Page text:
LONDON: Phil Foden had just finished his latest post-match chat with Erling Haaland when a message from the Manchester City forward’s Twitter account made its way to another of the world’s top soccer players.

“Are you ready,” read the post to Kylian Mbappe, alongside a handshake emoji.

Ignoring who actually sent the tweet — it has since been deleted, suggesting Foden might not have been behind the brazen calling-out of Mbappe — it is a sign of the lofty circles this outstanding English talent is currently mixing in.

Away from social media, Foden is letting his feet do the talking. With winning goals in both legs, the 20-year-old nicknamed the “Stockport Iniesta” — after a town near Manchester where he was born and the former Spain and Barcelona midfielder — was the difference-maker as City beat Haaland’s Borussia Dortmund to reach the Champions League semifinals for only the second time.

Next up: Mbappe’s Paris Saint-Germain, pitching together the only two players to have scored in both legs of a Champions League quarterfinal when under the age of 21. Mbappe did so also against Dortmund, when playing for Monaco in the 2016-17 season, and has gone on to become one of the world’s best players.

Foden appears to be on that path.

“We knew it from the beginning and how he grew up,” said City manager Pep Guardiola, who described Foden’s talent as “unique” after inviting the then-17-year-old player to train with City’s senior squad for the first time in 2016.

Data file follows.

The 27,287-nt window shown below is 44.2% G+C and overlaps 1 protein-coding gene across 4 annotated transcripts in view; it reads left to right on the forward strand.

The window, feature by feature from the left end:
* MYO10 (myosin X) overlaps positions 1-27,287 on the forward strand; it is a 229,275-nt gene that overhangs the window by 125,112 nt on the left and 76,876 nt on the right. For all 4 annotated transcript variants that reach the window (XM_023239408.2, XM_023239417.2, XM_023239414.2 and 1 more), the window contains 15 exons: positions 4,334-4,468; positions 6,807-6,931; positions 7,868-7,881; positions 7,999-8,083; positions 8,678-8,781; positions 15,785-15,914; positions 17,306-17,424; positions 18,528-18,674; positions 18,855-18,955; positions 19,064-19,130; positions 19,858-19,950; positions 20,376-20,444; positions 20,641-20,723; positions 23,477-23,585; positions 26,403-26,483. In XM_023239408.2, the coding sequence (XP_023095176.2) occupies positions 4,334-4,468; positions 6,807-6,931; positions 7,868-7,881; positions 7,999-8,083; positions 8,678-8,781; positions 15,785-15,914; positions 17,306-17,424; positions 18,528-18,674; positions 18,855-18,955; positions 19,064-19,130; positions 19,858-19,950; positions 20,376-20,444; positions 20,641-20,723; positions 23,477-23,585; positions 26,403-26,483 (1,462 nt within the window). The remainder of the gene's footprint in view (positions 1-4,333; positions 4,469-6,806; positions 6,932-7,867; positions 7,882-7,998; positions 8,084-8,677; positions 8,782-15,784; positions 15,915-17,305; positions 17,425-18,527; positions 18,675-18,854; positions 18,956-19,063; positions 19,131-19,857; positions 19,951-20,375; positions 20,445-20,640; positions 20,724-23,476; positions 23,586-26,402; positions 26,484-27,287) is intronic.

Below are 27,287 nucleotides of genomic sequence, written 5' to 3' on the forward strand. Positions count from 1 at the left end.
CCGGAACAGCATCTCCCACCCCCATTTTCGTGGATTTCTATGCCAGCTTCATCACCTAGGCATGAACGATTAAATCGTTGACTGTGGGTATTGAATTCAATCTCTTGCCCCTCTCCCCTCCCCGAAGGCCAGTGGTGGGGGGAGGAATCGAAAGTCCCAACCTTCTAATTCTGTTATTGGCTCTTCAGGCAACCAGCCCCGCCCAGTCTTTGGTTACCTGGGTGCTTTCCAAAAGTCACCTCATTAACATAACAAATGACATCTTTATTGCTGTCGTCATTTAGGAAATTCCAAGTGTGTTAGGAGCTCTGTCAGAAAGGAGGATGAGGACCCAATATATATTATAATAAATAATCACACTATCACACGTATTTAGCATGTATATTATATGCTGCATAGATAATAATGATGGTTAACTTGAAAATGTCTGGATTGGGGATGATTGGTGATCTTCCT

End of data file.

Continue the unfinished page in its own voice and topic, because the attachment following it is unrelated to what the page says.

City are reaping the rewards of Guardiola’s careful nurturing of Foden over the last few years. Many criticized the Spanish coach’s reluctance to play Foden more — he had a total of 36 appearances in all competitions in the 2017-18 and 2018-19 seasons combined — but Guardiola repeatedly said his time would come and that Foden still needed to learn his trade.

That time is now, in big matches in the Premier League and now on the grandest stage of all in club soccer: the Champions League.

He is sure, too, to play a big role for England at this summer’s European Championship, having seemingly established himself in the preferred front three of his national team.

Foden was widely expected to eventually fill the shoes of now-departed midfield playmaker David Silva at City — they have similar characteristics with their touch, technical qualities, low center of gravity and left-footedness — but it appears his future lies closer to goal, in a wide-forward role.

At least in the opinion of Guardiola, who shared a warm embrace with Foden after his 75th-minute goal that sealed City’s 2-1 win on Wednesday, and a 4-2 victory on aggregate.

Guardiola described Foden as “dynamic offensively” and someone who “always creates something” but, tellingly, added that his all-round game had matured.

“He is learning right now not to take just one touch. He is able to make more touches when making decisions,” said Guardiola, one of the deeper thinkers about the game.

“In the quarterfinal of the Champions League, he was the important player to go through.”